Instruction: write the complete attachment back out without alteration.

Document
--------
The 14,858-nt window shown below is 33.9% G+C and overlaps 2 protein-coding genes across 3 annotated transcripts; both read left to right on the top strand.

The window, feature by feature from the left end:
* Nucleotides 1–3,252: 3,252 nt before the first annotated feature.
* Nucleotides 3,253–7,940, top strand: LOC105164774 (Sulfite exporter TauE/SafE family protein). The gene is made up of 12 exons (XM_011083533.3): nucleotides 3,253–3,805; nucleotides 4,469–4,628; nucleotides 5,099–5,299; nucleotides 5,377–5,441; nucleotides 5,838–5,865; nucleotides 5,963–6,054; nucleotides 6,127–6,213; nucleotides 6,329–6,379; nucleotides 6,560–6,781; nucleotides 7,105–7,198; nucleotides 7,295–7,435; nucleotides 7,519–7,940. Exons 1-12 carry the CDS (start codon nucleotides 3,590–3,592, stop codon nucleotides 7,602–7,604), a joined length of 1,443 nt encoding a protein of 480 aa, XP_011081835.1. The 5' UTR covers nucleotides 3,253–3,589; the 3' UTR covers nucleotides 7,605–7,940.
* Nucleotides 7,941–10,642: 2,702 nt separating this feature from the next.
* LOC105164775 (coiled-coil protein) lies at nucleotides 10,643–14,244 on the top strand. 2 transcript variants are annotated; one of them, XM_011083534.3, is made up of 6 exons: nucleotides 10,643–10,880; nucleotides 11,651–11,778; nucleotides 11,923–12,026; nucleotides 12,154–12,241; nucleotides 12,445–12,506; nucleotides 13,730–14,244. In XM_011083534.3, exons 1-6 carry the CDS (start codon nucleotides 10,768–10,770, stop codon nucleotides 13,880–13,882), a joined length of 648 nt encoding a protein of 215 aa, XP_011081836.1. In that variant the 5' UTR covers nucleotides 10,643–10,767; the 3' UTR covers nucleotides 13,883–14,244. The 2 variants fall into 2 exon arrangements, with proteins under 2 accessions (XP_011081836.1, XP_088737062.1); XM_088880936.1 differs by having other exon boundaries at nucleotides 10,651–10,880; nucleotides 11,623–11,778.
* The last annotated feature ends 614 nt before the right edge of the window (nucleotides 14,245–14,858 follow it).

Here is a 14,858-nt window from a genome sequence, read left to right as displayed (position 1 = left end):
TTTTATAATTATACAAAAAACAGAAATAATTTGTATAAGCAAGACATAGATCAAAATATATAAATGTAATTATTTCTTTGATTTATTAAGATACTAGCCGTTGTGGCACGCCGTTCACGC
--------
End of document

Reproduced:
The 14,858-nt window shown below is 33.9% G+C and overlaps 2 protein-coding genes across 3 annotated transcripts; both read left to right on the top strand.

The window, feature by feature from the left end:
* Nucleotides 1–3,252: 3,252 nt before the first annotated feature.
* Nucleotides 3,253–7,940, top strand: LOC105164774 (Sulfite exporter TauE/SafE family protein). The gene is made up of 12 exons (XM_011083533.3): nucleotides 3,253–3,805; nucleotides 4,469–4,628; nucleotides 5,099–5,299; nucleotides 5,377–5,441; nucleotides 5,838–5,865; nucleotides 5,963–6,054; nucleotides 6,127–6,213; nucleotides 6,329–6,379; nucleotides 6,560–6,781; nucleotides 7,105–7,198; nucleotides 7,295–7,435; nucleotides 7,519–7,940. Exons 1-12 carry the CDS (start codon nucleotides 3,590–3,592, stop codon nucleotides 7,602–7,604), a joined length of 1,443 nt encoding a protein of 480 aa, XP_011081835.1. The 5' UTR covers nucleotides 3,253–3,589; the 3' UTR covers nucleotides 7,605–7,940.
* Nucleotides 7,941–10,642: 2,702 nt separating this feature from the next.
* LOC105164775 (coiled-coil protein) lies at nucleotides 10,643–14,244 on the top strand. 2 transcript variants are annotated; one of them, XM_011083534.3, is made up of 6 exons: nucleotides 10,643–10,880; nucleotides 11,651–11,778; nucleotides 11,923–12,026; nucleotides 12,154–12,241; nucleotides 12,445–12,506; nucleotides 13,730–14,244. In XM_011083534.3, exons 1-6 carry the CDS (start codon nucleotides 10,768–10,770, stop codon nucleotides 13,880–13,882), a joined length of 648 nt encoding a protein of 215 aa, XP_011081836.1. In that variant the 5' UTR covers nucleotides 10,643–10,767; the 3' UTR covers nucleotides 13,883–14,244. The 2 variants fall into 2 exon arrangements, with proteins under 2 accessions (XP_011081836.1, XP_088737062.1); XM_088880936.1 differs by having other exon boundaries at nucleotides 10,651–10,880; nucleotides 11,623–11,778.
* The last annotated feature ends 614 nt before the right edge of the window (nucleotides 14,245–14,858 follow it).

Here is a 14,858-nt window from a genome sequence, read left to right as displayed (position 1 = left end):
TTTTATAATTATACAAAAAACAGAAATAATTTGTATAAGCAAGACATAGATCAAAATATATAAATGTAATTATTTCTTTGATTTATTAAGATACTAGCCGTTGTGGCACGCCGTTCACGC